PDTRA figures released earlier this week revealed that some 53,283 people visited the ancient Nabataean city last month, a 23 per cent increase compared to the same period in 2009, when 43,147 tourists visited the site. Approximately 515,000 tourists visited Petra in the January-July period, 40 per cent more than in the first seven months of 2009, when 368,000 tourists visited the site, the PDTRA indicated.

Tel Aviv’s Little Russia

On Allenby Street in Tel Aviv, T+L finds pork on rye, women in babushkas, and plenty of Russian vodka—all the makings of a cultural mash-up.

From March 2010By
“My hands are cold, but my heart is warm,” a tanned young Israeli girl coos to me in broken Russian at a Tel Aviv nightclub as we nod along to an incomprehensible ska beat. “Do you think I’m pretty? Are you a Russian billionaire? I only want to marry an oligarch. Like Gaydamak.”

That would be Arkady Gaydamak, the Israeli-Russian billionaire, aspiring politician, owner of the right-wing Beitar Jerusalem soccer squad (its fans famously refused to heed a moment of silence in honor of slain former prime minister Yitzhak Rabin), noted philanthropist, and fugitive from French justice for alleged illegal arms trading to Angola and the less glamorous crime of tax evasion. No book or screenplay has yet been written about Gaydamak’s fantastical life, an omission that may soon have to be corrected. “I am the most popular man in Israel,” Gaydamak once proclaimed (at least one opinion poll said as much), marking him as the most stunning representative of an immigrant group that has peppered the omelette of Israel’s politics, society, and culture since the 1990’s, when the Soviet Union collapsed and more than a million Russian speakers showed up in the Holy Land.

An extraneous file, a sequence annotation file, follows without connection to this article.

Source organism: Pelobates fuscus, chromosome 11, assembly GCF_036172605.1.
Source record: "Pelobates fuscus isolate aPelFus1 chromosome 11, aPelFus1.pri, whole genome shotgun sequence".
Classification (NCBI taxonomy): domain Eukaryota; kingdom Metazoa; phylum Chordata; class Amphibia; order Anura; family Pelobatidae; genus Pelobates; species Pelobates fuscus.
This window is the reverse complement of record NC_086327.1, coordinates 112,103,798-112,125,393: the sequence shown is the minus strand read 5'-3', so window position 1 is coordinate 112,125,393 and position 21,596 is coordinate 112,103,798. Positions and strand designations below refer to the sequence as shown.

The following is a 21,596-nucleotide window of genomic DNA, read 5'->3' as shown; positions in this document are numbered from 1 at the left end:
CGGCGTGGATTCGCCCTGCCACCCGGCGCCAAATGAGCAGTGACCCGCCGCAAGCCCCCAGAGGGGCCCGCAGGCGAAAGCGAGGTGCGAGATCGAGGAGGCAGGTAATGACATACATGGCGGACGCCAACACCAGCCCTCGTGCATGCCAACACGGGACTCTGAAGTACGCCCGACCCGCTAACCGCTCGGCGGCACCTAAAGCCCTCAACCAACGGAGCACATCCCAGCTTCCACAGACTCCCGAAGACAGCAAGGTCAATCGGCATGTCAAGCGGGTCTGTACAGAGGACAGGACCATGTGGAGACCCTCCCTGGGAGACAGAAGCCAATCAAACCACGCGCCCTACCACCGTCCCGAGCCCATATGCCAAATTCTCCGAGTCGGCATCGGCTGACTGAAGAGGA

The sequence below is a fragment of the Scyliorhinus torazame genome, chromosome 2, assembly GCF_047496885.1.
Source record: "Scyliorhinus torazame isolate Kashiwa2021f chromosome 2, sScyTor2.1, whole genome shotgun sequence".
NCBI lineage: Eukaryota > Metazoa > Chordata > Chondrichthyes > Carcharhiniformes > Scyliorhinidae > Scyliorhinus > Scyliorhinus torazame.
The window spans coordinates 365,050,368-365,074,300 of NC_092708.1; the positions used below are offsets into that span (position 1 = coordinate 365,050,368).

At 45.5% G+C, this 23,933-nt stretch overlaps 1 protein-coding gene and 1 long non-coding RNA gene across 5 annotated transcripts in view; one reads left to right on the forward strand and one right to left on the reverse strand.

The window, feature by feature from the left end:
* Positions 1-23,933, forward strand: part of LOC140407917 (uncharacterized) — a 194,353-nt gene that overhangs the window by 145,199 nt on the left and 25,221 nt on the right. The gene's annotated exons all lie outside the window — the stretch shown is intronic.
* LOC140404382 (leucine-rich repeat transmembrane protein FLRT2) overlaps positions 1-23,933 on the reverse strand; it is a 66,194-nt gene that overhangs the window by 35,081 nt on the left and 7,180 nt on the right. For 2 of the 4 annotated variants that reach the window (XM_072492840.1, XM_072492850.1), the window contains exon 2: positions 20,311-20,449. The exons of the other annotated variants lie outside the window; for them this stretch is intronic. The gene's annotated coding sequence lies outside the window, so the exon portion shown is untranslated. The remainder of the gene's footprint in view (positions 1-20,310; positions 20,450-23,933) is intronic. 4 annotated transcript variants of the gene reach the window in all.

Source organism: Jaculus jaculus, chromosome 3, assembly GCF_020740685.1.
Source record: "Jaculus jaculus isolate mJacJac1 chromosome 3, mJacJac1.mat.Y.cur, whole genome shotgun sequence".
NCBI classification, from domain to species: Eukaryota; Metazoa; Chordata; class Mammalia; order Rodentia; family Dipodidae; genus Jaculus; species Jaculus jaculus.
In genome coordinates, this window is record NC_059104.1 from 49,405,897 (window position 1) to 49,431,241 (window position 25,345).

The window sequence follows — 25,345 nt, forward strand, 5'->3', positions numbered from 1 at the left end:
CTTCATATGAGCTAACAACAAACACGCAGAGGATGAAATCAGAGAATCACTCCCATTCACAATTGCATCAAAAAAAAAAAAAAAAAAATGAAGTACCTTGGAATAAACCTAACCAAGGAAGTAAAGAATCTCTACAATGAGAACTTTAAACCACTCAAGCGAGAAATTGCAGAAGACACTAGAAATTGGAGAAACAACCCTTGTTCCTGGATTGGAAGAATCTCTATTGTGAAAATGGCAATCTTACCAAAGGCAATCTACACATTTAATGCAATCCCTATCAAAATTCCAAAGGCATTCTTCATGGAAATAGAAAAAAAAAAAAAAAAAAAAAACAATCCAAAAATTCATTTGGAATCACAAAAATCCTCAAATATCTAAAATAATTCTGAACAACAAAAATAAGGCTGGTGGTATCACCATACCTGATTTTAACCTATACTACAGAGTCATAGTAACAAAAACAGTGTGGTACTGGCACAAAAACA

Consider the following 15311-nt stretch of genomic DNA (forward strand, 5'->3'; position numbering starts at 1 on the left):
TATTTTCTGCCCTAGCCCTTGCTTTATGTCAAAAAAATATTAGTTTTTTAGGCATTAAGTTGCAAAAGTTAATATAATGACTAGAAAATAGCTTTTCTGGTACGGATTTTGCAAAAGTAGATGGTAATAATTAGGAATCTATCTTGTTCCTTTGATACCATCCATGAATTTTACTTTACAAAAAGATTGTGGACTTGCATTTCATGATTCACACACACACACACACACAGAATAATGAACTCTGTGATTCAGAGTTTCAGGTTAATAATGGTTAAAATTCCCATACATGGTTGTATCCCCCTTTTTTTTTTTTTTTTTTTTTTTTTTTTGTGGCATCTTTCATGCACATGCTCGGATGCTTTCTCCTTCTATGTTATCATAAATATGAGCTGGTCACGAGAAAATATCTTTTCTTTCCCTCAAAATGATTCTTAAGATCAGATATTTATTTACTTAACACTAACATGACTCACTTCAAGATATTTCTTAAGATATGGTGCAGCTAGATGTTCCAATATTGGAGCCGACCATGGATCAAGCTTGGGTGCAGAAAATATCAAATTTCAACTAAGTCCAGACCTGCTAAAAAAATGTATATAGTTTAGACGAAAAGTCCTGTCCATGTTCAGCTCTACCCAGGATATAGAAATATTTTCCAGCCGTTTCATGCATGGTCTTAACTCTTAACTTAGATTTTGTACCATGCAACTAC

In Tel Aviv, Israel’s Mediterranean business and cultural capital, I meet the young, freckled, redheaded Masha Zur-Glozman, a freelance writer and Israeli-born daughter of immigrants from Russia and Ukraine. “The Russians are now perceived to be cooler, more cosmopolitan,” Zur-Glozman tells me. “They have connections to places like Moscow and Berlin [a city also home to a large Russian community] that the native-born Israelis do not.”